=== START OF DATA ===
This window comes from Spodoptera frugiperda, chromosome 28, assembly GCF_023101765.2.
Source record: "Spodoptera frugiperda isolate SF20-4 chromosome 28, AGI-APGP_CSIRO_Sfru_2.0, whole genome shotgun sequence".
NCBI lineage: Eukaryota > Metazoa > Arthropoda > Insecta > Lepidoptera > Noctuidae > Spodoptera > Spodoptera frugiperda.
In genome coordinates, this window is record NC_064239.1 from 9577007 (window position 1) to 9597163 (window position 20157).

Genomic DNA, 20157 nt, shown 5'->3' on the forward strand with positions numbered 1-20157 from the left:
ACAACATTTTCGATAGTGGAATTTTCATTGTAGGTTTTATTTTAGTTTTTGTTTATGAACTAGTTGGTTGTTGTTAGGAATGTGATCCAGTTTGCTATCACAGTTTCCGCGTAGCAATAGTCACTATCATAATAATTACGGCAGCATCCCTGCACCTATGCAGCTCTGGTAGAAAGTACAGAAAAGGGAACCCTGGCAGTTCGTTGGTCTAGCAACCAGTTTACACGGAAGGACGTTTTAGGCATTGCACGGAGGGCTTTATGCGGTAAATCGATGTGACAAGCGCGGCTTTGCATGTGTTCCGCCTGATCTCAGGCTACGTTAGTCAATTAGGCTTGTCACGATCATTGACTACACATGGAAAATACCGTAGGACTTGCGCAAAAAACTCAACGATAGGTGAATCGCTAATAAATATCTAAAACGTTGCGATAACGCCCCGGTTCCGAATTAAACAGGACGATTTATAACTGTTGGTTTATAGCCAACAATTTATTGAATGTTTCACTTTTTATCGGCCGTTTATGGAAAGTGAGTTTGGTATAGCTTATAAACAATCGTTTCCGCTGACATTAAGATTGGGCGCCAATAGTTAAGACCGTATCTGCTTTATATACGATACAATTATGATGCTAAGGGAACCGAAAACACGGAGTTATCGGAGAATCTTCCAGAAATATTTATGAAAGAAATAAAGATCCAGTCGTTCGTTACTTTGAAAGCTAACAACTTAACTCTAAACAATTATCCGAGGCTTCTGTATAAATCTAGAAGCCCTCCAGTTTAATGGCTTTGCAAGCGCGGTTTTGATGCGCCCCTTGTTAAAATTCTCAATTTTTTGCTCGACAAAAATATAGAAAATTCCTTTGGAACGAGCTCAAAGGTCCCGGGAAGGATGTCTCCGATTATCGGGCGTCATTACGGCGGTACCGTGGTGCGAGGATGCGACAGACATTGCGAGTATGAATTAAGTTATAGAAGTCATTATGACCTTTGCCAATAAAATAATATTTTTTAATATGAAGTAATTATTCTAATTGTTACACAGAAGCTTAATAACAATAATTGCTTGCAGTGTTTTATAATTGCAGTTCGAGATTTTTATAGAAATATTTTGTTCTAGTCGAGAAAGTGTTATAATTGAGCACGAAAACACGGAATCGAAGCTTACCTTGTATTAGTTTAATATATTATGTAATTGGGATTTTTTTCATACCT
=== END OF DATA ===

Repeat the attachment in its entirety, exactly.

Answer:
This window comes from Spodoptera frugiperda, chromosome 28, assembly GCF_023101765.2.
Source record: "Spodoptera frugiperda isolate SF20-4 chromosome 28, AGI-APGP_CSIRO_Sfru_2.0, whole genome shotgun sequence".
NCBI lineage: Eukaryota > Metazoa > Arthropoda > Insecta > Lepidoptera > Noctuidae > Spodoptera > Spodoptera frugiperda.
In genome coordinates, this window is record NC_064239.1 from 9577007 (window position 1) to 9597163 (window position 20157).

Genomic DNA, 20157 nt, shown 5'->3' on the forward strand with positions numbered 1-20157 from the left:
ACAACATTTTCGATAGTGGAATTTTCATTGTAGGTTTTATTTTAGTTTTTGTTTATGAACTAGTTGGTTGTTGTTAGGAATGTGATCCAGTTTGCTATCACAGTTTCCGCGTAGCAATAGTCACTATCATAATAATTACGGCAGCATCCCTGCACCTATGCAGCTCTGGTAGAAAGTACAGAAAAGGGAACCCTGGCAGTTCGTTGGTCTAGCAACCAGTTTACACGGAAGGACGTTTTAGGCATTGCACGGAGGGCTTTATGCGGTAAATCGATGTGACAAGCGCGGCTTTGCATGTGTTCCGCCTGATCTCAGGCTACGTTAGTCAATTAGGCTTGTCACGATCATTGACTACACATGGAAAATACCGTAGGACTTGCGCAAAAAACTCAACGATAGGTGAATCGCTAATAAATATCTAAAACGTTGCGATAACGCCCCGGTTCCGAATTAAACAGGACGATTTATAACTGTTGGTTTATAGCCAACAATTTATTGAATGTTTCACTTTTTATCGGCCGTTTATGGAAAGTGAGTTTGGTATAGCTTATAAACAATCGTTTCCGCTGACATTAAGATTGGGCGCCAATAGTTAAGACCGTATCTGCTTTATATACGATACAATTATGATGCTAAGGGAACCGAAAACACGGAGTTATCGGAGAATCTTCCAGAAATATTTATGAAAGAAATAAAGATCCAGTCGTTCGTTACTTTGAAAGCTAACAACTTAACTCTAAACAATTATCCGAGGCTTCTGTATAAATCTAGAAGCCCTCCAGTTTAATGGCTTTGCAAGCGCGGTTTTGATGCGCCCCTTGTTAAAATTCTCAATTTTTTGCTCGACAAAAATATAGAAAATTCCTTTGGAACGAGCTCAAAGGTCCCGGGAAGGATGTCTCCGATTATCGGGCGTCATTACGGCGGTACCGTGGTGCGAGGATGCGACAGACATTGCGAGTATGAATTAAGTTATAGAAGTCATTATGACCTTTGCCAATAAAATAATATTTTTTAATATGAAGTAATTATTCTAATTGTTACACAGAAGCTTAATAACAATAATTGCTTGCAGTGTTTTATAATTGCAGTTCGAGATTTTTATAGAAATATTTTGTTCTAGTCGAGAAAGTGTTATAATTGAGCACGAAAACACGGAATCGAAGCTTACCTTGTATTAGTTTAATATATTATGTAATTGGGATTTTTTTCATACCT